Questions and Answers – Employers & COVID-19
This general guidance is based on U.S. federal employment law and the current medical assessment of COVID-19, as of March 18, 2020. State and local laws may apply, and medical assessments may change, resulting in different conclusions. If employers have specific questions that reach beyond this general guidance or they wish to obtain a sample policy, we recommend they contact us at 423-764-4127 or email@example.com
Much of what an employer can and can’t do will be guided by guidance and directives issued by the Centers for Disease Control and Prevention (CDC). We recommend employers review the following link:
Question: What options are available to employers to continue operations?
Answer: An employer may utilize a variety of options to continue operations. Such options include offering voluntary layoffs, paid or unpaid leave of absence, telework, reduction in hours/workweek or rate of pay, and furlough. As these decisions are considered, employers are advised to be aware of state law possibly requiring written notice to employees of change in pay or separation of employment. Unless specifically prohibited by law or regulation, employers have free reign to operate their business as they see fit.
Question: When can an employer require an employee not come to work?
Answer: An employer can do so in three situations. First, if an employee has returned from a “Level III” country as designated by the CDC; currently those countries are China, Iran, Italy, and South Korea. Second, if an employee is exhibiting symptoms of COVID-19 such as a fever (100.4 F or higher) and shortness of breath/difficulty breathing. Third, if an employee has had direct contact with someone who has a confirmed diagnosis of COVID-19. In these situations an employer is not required to pay an employee for the time out and we recommend requiring employee being away from work for a 14-day period or providing a fitness for duty release before they return to work.
Question: Does the CDC’s guidance to prohibit “gatherings” of 50 or more people for 8 weeks apply to employers?
Answer: No, not as it relates to the employer-employee relationship. The White House has issued separate guidance that recommends social gatherings (which could include funerals, conferences, etc.) be limited to 10 people – but this would not apply to the employer-employee relationship.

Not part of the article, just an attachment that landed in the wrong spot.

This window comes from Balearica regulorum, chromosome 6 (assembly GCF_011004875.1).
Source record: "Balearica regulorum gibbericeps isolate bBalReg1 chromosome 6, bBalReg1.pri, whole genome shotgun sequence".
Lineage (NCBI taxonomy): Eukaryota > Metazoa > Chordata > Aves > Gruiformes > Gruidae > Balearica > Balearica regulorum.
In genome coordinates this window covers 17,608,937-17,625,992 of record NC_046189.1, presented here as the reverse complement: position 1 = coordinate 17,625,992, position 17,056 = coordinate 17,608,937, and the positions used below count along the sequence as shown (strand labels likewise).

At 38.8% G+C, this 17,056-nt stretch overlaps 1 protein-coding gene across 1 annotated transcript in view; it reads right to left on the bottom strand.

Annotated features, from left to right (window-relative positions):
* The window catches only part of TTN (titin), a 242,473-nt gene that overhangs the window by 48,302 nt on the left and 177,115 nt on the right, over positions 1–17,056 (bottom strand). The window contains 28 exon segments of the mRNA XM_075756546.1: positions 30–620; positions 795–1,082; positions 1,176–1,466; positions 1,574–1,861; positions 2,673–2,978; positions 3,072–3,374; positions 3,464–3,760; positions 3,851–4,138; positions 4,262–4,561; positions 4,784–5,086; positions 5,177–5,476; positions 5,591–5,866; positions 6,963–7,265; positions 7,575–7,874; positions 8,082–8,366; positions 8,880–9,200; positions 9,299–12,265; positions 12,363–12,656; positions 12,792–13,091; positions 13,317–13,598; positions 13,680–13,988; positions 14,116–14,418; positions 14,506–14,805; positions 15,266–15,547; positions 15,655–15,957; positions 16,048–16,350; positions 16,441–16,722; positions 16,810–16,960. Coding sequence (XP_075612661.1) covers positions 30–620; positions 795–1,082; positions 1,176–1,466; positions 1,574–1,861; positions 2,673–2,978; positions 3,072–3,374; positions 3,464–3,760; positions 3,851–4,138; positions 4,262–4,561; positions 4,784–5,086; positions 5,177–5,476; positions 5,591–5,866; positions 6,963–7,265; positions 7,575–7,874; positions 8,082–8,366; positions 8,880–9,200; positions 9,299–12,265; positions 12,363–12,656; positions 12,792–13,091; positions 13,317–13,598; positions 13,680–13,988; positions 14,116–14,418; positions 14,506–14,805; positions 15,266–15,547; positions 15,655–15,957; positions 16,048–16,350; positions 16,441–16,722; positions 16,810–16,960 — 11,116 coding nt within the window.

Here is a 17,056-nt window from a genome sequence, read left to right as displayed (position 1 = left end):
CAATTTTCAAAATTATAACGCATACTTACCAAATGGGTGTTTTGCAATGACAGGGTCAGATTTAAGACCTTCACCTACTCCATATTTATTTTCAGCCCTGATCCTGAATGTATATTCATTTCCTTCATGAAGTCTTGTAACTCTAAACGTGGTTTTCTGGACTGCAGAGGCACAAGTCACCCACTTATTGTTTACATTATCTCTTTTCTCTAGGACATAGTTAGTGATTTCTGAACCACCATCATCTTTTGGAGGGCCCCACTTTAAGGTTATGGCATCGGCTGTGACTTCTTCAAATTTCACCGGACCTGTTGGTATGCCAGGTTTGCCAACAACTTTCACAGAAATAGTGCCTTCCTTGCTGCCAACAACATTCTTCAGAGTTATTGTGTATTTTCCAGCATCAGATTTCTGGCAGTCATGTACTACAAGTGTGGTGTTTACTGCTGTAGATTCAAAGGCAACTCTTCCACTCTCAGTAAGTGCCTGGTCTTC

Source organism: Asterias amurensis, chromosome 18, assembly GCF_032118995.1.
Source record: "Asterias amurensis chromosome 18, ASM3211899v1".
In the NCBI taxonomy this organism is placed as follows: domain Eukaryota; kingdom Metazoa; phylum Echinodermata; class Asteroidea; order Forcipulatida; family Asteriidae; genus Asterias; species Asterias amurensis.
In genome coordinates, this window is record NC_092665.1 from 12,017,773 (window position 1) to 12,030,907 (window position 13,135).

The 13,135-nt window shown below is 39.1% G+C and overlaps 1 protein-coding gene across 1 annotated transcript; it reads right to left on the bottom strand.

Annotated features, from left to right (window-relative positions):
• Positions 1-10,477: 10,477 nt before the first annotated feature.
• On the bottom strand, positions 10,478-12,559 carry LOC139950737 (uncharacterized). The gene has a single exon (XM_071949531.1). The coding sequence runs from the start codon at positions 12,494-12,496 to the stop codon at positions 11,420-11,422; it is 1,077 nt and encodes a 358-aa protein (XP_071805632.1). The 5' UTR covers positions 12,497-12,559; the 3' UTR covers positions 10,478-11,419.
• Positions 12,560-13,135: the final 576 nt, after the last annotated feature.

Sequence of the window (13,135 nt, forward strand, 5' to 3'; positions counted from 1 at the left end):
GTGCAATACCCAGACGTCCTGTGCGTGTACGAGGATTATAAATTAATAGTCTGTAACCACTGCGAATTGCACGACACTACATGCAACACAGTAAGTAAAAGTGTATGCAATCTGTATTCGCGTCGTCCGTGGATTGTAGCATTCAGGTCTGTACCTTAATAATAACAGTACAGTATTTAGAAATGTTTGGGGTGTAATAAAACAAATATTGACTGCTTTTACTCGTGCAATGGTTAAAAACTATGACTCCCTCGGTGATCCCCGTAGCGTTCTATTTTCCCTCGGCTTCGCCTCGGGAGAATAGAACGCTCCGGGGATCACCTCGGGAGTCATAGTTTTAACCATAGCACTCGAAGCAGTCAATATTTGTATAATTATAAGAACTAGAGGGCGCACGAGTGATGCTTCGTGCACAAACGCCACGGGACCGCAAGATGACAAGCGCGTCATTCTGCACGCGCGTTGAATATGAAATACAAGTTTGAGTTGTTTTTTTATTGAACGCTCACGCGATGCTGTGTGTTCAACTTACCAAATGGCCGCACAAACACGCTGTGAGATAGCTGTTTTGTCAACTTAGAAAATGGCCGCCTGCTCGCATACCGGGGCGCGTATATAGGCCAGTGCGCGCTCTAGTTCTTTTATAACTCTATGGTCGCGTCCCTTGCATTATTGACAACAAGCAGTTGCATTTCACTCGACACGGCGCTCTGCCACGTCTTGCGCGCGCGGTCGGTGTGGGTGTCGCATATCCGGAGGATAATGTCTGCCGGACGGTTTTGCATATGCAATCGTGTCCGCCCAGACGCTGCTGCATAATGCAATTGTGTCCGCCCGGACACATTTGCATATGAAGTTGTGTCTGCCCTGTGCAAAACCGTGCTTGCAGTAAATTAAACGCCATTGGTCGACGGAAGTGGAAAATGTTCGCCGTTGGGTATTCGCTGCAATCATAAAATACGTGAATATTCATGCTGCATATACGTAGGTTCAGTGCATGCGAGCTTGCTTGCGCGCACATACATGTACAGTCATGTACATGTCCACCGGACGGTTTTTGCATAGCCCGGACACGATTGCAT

Question: Must we keep paying employees who are not working?
Answer: The answer is straightforward for nonexempt employees (i.e. employees subject to overtime pay). Nonexempt employees are paid for the actual time worked. An employer may choose to allow these employees to use vacation or other paid time off to cover the lost wages.
The answer is a little more complicated for exempt employees (i.e. employees not subject to overtime pay). An employer that remains open may lawfully deduct one full-day’s absence from the salary of an exempt employee who does not report for work for the day. The Department of Labor considers this an absence due to personal reasons; therefore, a deduction of a full-day’s pay will not violate the salary basis rule or otherwise affect the employee’s exempt status. An employer may, as an option, require an exempt employee who fails to report for work in this situation take vacation or other paid leave to cover the full-day’s absence. Deductions from an exempt employee's salary for less than a full-day’s absence are not permitted. But an employee will not be considered paid "on a salary basis" where deductions from the predetermined compensation are made for absences occasioned by office closure during a week in which the employee performs any work. Exempt salaried employees are not required to be paid their salary in weeks in which they perform no work, however.
Employers may always change how an employee is paid, the workweek for an employee, etc.. If an employer chooses to treat a currently salaried, exempt employee as non-exempt, they just have to make sure employee is receivng at least minimum wage for hours worked and no overtime is worked.
Question: Can an employer prorate the final paycheck if they close?
Answer: For non-exempt employees, always – just pay for hours worked. For exempt employees that are terminated, laid off, or resign, employer can prorate (just pay through last day); if exempt employee remains employed (leave of absence, furlough, etc.) and worked at all in the week, full weekly salary must be paid.
Vacation, Paid Time Off, and Paid Sick Leave
Question: May an employer require employees with COVID-19 or employees that have had direct contact with individuals with COVID-19 to use available paid leave?
Answer: Yes, subject to the provisions of the employer’s current paid leave policies, and any state laws.
Question: Does the federal government require paid sick leave or paid Family and Medical Leave related to leave for COVID-19?
Answer: While the U.S. House of Representatives has passed legislation requiring such for employers with less than 500 employees, such is not law as of yet because the Senate and the President have not acted on such legislation. The White House is also considering taking executive action if Congress fails to act, but again no such action has taken place. If the federal government requires any leave, such will be in addition to any state laws requring paid sick leave.
WORKPLACE SAFETY ISSUES
Question: Can an employee refuse to come to work because of fear of infection?
Answer: Generally, no. Employees are only entitled to refuse to work if they believe they are in imminent danger. The threat must be immediate or imminent, which means that an employee must believe that death or serious physical harm could occur within a short time.